When Should You Install Your Mason Bee House?

Timing is everything when it comes to purchased mason bee cocoons. Mason bees usually emerge earlier than honeybees, but you still want to wait until the weather warms up. The earliest mason bees, such as the Blue Orchard, will emerge as soon as the temperature stays above 50 degrees Fahrenheit.

It’s best to wait until your garden flowers are blooming and ready for pollination. This will ensure that the emerging bees have enough food. If you have mason bee cocoons, it’s crucial to have everything ready for spring.

Mason bees will emerge from their cocoons as soon as they heat up.

Although mason bees don’t produce honey or beeswax, they’re extremely busy. The adults will mate as soon as the females emerge. The females are then on a tight schedule to find a nest, gather nectar and pollen, and lay their eggs.

If you don’t have cocoons to install, then make sure your mason bee house is ready for the nest-searching females.

Installing Your Mason Bee House

How to install your mason bee house depends greatly on which type you’ve bought. Some come ready and assembled, so all you have to do is mount it on a wall. Others, however, require you to place the tubes in the main container.

This is fairly easy to do, but there’s one common rookie mistake—placing the open end of the tube against the back wall. Doing this will end in one of two ways—the female bees can’t enter the bee house, or the cocoons inside can’t exit.

Find the open end on the tubes and place them facing outward in the container. Once these are in place, you’re ready to mount the bee house in your chosen location. Now, remember the points above about choosing a place that’s not too hot or too windy.

Most mason bee houses come with a pre-installed hook, but many recommend that you place an additional screw in the center. This is not a necessity, but it will provide extra stability on windy days.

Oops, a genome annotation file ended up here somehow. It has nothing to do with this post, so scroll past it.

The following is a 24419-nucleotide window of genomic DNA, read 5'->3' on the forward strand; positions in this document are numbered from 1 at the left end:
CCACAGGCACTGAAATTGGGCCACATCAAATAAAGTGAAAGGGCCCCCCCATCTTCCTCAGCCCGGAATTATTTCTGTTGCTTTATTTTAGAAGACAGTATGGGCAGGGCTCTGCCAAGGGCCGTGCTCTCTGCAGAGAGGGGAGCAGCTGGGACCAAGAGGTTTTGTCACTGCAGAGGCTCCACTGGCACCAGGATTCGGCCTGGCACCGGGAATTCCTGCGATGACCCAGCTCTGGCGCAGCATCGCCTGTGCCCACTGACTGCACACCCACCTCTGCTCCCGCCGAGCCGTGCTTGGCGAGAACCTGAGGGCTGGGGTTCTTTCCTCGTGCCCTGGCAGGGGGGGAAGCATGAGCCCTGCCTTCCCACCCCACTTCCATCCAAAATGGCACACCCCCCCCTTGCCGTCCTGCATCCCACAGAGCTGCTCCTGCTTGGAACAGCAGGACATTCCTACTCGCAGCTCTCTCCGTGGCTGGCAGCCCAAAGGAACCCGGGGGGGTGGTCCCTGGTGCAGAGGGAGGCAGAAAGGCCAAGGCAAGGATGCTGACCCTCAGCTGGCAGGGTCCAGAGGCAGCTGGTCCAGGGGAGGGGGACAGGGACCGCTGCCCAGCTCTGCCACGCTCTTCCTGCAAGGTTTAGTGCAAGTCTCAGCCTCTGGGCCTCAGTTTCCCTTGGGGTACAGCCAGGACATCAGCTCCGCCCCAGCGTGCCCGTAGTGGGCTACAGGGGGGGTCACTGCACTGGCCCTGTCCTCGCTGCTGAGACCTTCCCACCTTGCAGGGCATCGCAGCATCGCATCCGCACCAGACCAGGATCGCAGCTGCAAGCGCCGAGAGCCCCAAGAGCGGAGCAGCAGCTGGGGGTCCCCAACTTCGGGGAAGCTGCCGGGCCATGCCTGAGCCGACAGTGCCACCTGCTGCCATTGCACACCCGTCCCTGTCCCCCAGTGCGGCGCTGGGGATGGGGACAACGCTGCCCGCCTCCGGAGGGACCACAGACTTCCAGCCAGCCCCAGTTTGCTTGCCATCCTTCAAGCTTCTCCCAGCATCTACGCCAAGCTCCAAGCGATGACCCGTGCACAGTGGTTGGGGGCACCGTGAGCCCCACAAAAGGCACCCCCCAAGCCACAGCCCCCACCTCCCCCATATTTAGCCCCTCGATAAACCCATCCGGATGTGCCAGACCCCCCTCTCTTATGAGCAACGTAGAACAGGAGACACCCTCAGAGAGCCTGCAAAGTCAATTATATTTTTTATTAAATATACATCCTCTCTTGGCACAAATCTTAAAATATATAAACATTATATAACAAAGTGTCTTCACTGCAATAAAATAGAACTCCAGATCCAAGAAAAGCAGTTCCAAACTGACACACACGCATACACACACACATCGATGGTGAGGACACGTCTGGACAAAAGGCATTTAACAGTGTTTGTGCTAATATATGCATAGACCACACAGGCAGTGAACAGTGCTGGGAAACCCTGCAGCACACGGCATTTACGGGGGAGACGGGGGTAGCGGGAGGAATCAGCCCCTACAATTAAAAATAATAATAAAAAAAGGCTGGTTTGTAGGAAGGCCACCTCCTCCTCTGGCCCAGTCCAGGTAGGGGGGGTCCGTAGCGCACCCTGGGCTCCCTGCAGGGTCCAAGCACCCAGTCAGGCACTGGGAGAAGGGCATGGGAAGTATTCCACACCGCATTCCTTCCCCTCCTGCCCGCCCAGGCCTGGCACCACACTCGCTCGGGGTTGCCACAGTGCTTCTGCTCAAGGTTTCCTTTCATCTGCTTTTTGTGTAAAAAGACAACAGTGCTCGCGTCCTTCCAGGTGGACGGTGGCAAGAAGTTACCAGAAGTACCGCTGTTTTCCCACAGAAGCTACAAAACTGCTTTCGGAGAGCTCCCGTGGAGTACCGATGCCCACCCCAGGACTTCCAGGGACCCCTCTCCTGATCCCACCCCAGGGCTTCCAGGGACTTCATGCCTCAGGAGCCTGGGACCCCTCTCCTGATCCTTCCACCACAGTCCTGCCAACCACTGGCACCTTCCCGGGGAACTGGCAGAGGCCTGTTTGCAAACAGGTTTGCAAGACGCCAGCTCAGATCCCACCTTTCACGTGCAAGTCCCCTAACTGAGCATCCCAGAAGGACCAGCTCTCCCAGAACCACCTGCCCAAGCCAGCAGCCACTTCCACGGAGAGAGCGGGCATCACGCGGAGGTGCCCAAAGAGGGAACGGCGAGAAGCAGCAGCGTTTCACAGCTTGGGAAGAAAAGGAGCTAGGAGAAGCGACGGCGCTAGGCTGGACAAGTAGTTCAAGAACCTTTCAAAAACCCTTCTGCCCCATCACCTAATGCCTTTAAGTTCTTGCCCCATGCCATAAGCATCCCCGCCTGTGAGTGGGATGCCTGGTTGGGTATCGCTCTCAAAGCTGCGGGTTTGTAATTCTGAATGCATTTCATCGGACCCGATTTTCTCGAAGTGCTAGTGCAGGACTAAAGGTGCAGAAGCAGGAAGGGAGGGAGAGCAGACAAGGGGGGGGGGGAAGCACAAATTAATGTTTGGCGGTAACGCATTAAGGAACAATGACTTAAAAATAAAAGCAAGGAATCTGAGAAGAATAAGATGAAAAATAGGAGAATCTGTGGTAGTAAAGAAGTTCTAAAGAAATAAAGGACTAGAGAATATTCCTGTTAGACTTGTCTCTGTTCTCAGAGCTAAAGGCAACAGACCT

Maintaining a Mason Bee House

Keeping mason bees isn’t as difficult as keeping honeybees, but if you’re new to beekeeping, you should do your research. Although it might seem like a laid-back hobby, plenty of things can go wrong in that little house. The tubes can become clogged, or mites can infest them, among other things.

Mites will probably be one of your worst enemies. They infest the tubes and attack the cocoons. Those who fall victim will not emerge as adults.

Fortunately, because the tubes in most bee houses are removable, you have a better chance of discovering mites in time to clean the cocoons. Mites transfer during mating or contact inside the nest where they’ll be transmitted to the eggs, compromising a new generation.

There are several ways that you may prevent this from happening, and as mentioned above, the best way is by cleaning. You should only do this between October and December, then you’re sure the bees are fully evolved and can survive the process.

Take them out and soak them in water not warmer than 50 degrees Fahrenheit, removing mud and debris. Use a sieve and gently move the cocoons around. Then it’s time for a disinfectant bath.

You can make this by mixing one teaspoon of bleach with a gallon of water. Place the cocoons and let them soak for 10 minutes before rinsing with cold running water. Let them air-dry on a towel and then place them in your refrigerator.

Other than keeping mites at bay, there’s not much to do now, other than letting nature run its course. Many mason beekeepers take out the tubes once the season ends. This will help to ensure your bees survive the winter.

After the larval stage, the mason bee spins a cocoon, where it will stay over the winter. Beekeepers look out for when the bee activity in their garden begins to decrease, marking the end of the season. They remove the tubes, clean the cocoons and secure them in the fridge until the following spring.

Once spring warms up the air and the flowers begin to bloom, the cocoons are moved into a release box, near to where you hope they will make their new home. Soon the first males will emerge, followed by the females, marking the start of a new generation.


Mason bees are great pollinators and are safe to have around the garden. Investing in a mason bee house is an excellent way to pollinate your garden and help protect these bees. Place the mason bee house against a flat surface near flowers and trees and watch the bees move in.

We hope that our guide, together with reviews of the best mason bee houses, has inspired you to help this important species to survive.